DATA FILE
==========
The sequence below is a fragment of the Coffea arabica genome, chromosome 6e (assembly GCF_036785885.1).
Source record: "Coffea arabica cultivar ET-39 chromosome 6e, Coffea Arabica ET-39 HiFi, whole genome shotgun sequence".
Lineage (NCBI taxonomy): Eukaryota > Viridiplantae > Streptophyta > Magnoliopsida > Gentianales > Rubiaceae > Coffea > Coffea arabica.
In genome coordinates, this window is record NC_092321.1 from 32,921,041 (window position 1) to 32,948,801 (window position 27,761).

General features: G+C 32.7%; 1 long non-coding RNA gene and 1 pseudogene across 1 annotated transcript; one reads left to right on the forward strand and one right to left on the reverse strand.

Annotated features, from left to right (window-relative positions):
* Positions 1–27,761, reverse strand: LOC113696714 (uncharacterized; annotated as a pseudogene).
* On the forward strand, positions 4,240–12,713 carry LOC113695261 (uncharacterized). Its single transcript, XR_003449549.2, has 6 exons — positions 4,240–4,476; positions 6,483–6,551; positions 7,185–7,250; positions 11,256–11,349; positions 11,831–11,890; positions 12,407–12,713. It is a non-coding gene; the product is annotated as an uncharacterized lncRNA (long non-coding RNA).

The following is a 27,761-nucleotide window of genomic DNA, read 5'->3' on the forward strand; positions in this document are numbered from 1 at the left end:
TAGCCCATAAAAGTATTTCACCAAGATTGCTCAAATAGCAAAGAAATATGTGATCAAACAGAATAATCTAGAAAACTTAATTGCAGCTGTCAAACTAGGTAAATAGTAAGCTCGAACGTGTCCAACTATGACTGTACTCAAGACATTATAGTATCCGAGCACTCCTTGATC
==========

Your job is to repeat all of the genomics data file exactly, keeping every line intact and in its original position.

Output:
The sequence below is a fragment of the Coffea arabica genome, chromosome 6e (assembly GCF_036785885.1).
Source record: "Coffea arabica cultivar ET-39 chromosome 6e, Coffea Arabica ET-39 HiFi, whole genome shotgun sequence".
Lineage (NCBI taxonomy): Eukaryota > Viridiplantae > Streptophyta > Magnoliopsida > Gentianales > Rubiaceae > Coffea > Coffea arabica.
In genome coordinates, this window is record NC_092321.1 from 32,921,041 (window position 1) to 32,948,801 (window position 27,761).

General features: G+C 32.7%; 1 long non-coding RNA gene and 1 pseudogene across 1 annotated transcript; one reads left to right on the forward strand and one right to left on the reverse strand.

Annotated features, from left to right (window-relative positions):
* Positions 1–27,761, reverse strand: LOC113696714 (uncharacterized; annotated as a pseudogene).
* On the forward strand, positions 4,240–12,713 carry LOC113695261 (uncharacterized). Its single transcript, XR_003449549.2, has 6 exons — positions 4,240–4,476; positions 6,483–6,551; positions 7,185–7,250; positions 11,256–11,349; positions 11,831–11,890; positions 12,407–12,713. It is a non-coding gene; the product is annotated as an uncharacterized lncRNA (long non-coding RNA).

The following is a 27,761-nucleotide window of genomic DNA, read 5'->3' on the forward strand; positions in this document are numbered from 1 at the left end:
TAGCCCATAAAAGTATTTCACCAAGATTGCTCAAATAGCAAAGAAATATGTGATCAAACAGAATAATCTAGAAAACTTAATTGCAGCTGTCAAACTAGGTAAATAGTAAGCTCGAACGTGTCCAACTATGACTGTACTCAAGACATTATAGTATCCGAGCACTCCTTGATC